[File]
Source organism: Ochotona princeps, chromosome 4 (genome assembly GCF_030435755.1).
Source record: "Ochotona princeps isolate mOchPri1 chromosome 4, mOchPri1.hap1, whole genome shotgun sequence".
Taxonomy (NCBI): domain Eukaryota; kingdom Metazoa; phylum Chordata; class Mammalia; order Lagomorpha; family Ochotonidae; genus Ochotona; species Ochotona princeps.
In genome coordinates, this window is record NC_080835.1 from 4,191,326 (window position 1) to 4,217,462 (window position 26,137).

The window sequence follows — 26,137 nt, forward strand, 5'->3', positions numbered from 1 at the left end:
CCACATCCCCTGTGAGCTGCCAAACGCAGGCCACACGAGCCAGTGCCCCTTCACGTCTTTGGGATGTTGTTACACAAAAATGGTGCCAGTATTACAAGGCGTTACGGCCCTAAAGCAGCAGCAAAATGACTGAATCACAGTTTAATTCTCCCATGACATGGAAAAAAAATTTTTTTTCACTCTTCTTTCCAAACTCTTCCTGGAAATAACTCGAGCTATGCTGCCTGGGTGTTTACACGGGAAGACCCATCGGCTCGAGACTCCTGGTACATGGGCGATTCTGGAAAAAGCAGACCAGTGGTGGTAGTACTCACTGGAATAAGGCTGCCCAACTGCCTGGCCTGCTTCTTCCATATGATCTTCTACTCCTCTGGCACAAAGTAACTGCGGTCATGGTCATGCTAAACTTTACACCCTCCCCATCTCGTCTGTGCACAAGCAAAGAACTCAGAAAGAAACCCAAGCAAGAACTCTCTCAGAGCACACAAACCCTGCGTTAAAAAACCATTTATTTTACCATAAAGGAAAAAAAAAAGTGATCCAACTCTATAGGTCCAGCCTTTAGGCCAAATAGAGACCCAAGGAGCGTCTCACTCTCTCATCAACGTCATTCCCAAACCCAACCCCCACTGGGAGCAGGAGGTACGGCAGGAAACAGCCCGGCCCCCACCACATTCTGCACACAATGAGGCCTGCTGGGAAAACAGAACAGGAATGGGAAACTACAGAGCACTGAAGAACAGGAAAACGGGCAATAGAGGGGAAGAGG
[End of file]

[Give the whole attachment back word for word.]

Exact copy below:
Source organism: Ochotona princeps, chromosome 4 (genome assembly GCF_030435755.1).
Source record: "Ochotona princeps isolate mOchPri1 chromosome 4, mOchPri1.hap1, whole genome shotgun sequence".
Taxonomy (NCBI): domain Eukaryota; kingdom Metazoa; phylum Chordata; class Mammalia; order Lagomorpha; family Ochotonidae; genus Ochotona; species Ochotona princeps.
In genome coordinates, this window is record NC_080835.1 from 4,191,326 (window position 1) to 4,217,462 (window position 26,137).

The window sequence follows — 26,137 nt, forward strand, 5'->3', positions numbered from 1 at the left end:
CCACATCCCCTGTGAGCTGCCAAACGCAGGCCACACGAGCCAGTGCCCCTTCACGTCTTTGGGATGTTGTTACACAAAAATGGTGCCAGTATTACAAGGCGTTACGGCCCTAAAGCAGCAGCAAAATGACTGAATCACAGTTTAATTCTCCCATGACATGGAAAAAAAATTTTTTTTCACTCTTCTTTCCAAACTCTTCCTGGAAATAACTCGAGCTATGCTGCCTGGGTGTTTACACGGGAAGACCCATCGGCTCGAGACTCCTGGTACATGGGCGATTCTGGAAAAAGCAGACCAGTGGTGGTAGTACTCACTGGAATAAGGCTGCCCAACTGCCTGGCCTGCTTCTTCCATATGATCTTCTACTCCTCTGGCACAAAGTAACTGCGGTCATGGTCATGCTAAACTTTACACCCTCCCCATCTCGTCTGTGCACAAGCAAAGAACTCAGAAAGAAACCCAAGCAAGAACTCTCTCAGAGCACACAAACCCTGCGTTAAAAAACCATTTATTTTACCATAAAGGAAAAAAAAAAGTGATCCAACTCTATAGGTCCAGCCTTTAGGCCAAATAGAGACCCAAGGAGCGTCTCACTCTCTCATCAACGTCATTCCCAAACCCAACCCCCACTGGGAGCAGGAGGTACGGCAGGAAACAGCCCGGCCCCCACCACATTCTGCACACAATGAGGCCTGCTGGGAAAACAGAACAGGAATGGGAAACTACAGAGCACTGAAGAACAGGAAAACGGGCAATAGAGGGGAAGAGG